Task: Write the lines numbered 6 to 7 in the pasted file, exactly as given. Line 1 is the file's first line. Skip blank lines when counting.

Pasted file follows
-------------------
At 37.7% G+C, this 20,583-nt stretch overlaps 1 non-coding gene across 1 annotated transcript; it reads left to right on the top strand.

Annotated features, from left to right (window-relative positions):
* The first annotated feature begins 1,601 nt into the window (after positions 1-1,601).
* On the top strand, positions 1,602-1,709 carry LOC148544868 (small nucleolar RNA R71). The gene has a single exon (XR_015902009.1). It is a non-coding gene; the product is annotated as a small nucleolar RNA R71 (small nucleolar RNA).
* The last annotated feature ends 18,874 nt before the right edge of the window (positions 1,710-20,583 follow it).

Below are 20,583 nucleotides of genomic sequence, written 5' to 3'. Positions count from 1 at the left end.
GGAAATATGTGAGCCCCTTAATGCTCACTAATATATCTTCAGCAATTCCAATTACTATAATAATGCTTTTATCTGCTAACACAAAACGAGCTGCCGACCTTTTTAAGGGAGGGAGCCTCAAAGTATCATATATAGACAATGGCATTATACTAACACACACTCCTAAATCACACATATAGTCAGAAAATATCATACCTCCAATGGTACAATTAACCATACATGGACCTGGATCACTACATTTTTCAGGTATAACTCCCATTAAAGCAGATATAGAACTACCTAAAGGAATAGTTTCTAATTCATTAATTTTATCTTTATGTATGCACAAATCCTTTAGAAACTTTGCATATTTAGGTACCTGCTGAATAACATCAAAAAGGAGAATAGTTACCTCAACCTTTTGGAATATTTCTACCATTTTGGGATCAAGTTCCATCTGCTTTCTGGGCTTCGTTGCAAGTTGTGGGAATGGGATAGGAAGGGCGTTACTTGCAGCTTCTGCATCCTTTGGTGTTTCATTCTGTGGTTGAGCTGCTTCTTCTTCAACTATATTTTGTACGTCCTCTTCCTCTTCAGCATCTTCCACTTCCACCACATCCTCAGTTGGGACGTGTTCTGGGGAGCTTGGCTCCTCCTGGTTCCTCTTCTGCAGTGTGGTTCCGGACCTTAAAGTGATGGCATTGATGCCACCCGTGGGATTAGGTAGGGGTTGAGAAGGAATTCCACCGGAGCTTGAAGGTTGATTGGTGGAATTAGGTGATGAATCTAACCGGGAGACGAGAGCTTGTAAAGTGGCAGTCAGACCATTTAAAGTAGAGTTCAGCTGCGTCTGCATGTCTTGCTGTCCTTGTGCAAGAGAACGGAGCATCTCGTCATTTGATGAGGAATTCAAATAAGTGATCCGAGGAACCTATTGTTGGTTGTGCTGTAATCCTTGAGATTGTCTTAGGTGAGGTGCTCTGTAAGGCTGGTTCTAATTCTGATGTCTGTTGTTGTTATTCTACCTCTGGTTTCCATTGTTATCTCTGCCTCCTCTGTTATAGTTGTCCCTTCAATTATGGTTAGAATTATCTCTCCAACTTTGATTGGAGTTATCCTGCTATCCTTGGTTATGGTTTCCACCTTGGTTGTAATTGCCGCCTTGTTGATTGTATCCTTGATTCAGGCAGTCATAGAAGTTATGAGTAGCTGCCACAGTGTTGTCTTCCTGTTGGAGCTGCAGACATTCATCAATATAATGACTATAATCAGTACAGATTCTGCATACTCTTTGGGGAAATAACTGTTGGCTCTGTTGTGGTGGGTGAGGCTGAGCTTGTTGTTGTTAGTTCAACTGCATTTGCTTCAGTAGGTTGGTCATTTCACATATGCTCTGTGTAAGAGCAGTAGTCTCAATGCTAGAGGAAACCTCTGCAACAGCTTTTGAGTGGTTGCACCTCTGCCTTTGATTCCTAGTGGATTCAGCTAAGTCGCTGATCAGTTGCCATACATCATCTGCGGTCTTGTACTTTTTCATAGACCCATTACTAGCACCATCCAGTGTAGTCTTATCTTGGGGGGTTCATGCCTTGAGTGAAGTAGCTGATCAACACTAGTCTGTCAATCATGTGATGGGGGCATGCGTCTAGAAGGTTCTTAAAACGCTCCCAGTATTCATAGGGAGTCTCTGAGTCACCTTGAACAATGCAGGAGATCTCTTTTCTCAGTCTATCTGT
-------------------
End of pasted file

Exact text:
Below are 20,583 nucleotides of genomic sequence, written 5' to 3'. Positions count from 1 at the left end.
GGAAATATGTGAGCCCCTTAATGCTCACTAATATATCTTCAGCAATTCCAATTACTATAATAATGCTTTTATCTGCTAACACAAAACGAGCTGCCGACCTTTTTAAGGGAGGGAGCCTCAAAGTATCATATATAGACAATGGCATTATACTAACACACACTCCTAAATCACACATATAGTCAGAAAATATCATACCTCCAATGGTACAATTAACCATACATGGACCTGGATCACTACATTTTTCAGGTATAACTCCCATTAAAGCAGATATAGAACTACCTAAAGGAATAGTTTCTAATTCATTAATTTTATCTTTATGTATGCACAAATCCTTTAGAAACTTTGCATATTTAGGTACCTGCTGAATAACATCAAAAAGGAGAATAGTTACCTCAACCTTTTGGAATATTTCTACCATTTTGGGATCAAGTTCCATCTGCTTTCTGGGCTTCGTTGCAAGTTGTGGGAATGGGATAGGAAGGGCGTTACTTGCAGCTTCTGCATCCTTTGGTGTTTCATTCTGTGGTTGAGCTGCTTCTTCTTCAACTATATTTTGTACGTCCTCTTCCTCTTCAGCATCTTCCACTTCCACCACATCCTCAGTTGGGACGTGTTCTGGGGAGCTTGGCTCCTCCTGGTTCCTCTTCTGCAGTGTGGTTCCGGACCTTAAAGTGATGGCATTGATGCCACCCGTGGGATTAGGTAGGGGTTGAGAAGGAATTCCACCGGAGCTTGAAGGTTGATTGGTGGAATTAGGTGATGAATCTAACCGGGAGACGAGAGCTTGTAAAGTGGCAGTCAGACCATTTAAAGTAGAGTTCAGCTGCGTCTGCATGTCTTGCTGTCCTTGTGCAAGAGAACGGAGCATCTCGTCATTTGATGAGGAATTCAAATAAGTGATCCGAGGAACCTATTGTTGGTTGTGCTGTAATCCTTGAGATTGTCTTAGGTGAGGTGCTCTGTAAGGCTGGTTCTAATTCTGATGTCTGTTGTTGTTATTCTACCTCTGGTTTCCATTGTTATCTCTGCCTCCTCTGTTATAGTTGTCCCTTCAATTATGGTTAGAATTATCTCTCCAACTTTGATTGGAGTTATCCTGCTATCCTTGGTTATGGTTTCCACCTTGGTTGTAATTGCCGCCTTGTTGATTGTATCCTTGATTCAGGCAGTCATAGAAGTTATGAGTAGCTGCCACAGTGTTGTCTTCCTGTTGGAGCTGCAGACATTCATCAATATAATGACTATAATCAGTACAGATTCTGCATACTCTTTGGGGAAATAACTGTTGGCTCTGTTGTGGTGGGTGAGGCTGAGCTTGTTGTTGTTAGTTCAACTGCATTTGCTTCAGTAGGTTGGTCATTTCACATATGCTCTGTGTAAGAGCAGTAGTCTCAATGCTAGAGGAAACCTCTGCAACAGCTTTTGAGTGGTTGCACCTCTGCCTTTGATTCCTAGTGGATTCAGCTAAGTCGCTGATCAGTTGCCATACATCATCTGCGGTCTTGTACTTTTTCATAGACCCATTACTAGCACCATCCAGTGTAGTCTTATCTTGGGGGGTTCATGCCTTGAGTGAAGTAGCTGATCAACACTAGTCTGTCAATCATGTGATGGGGGCATGCGTCTAGAAGGTTCTTAAAACGCTCCCAGTATTCATAGGGAGTCTCTGAGTCACCTTGAACAATGCAGGAGATCTCTTTTCTCAGTCTATCTGT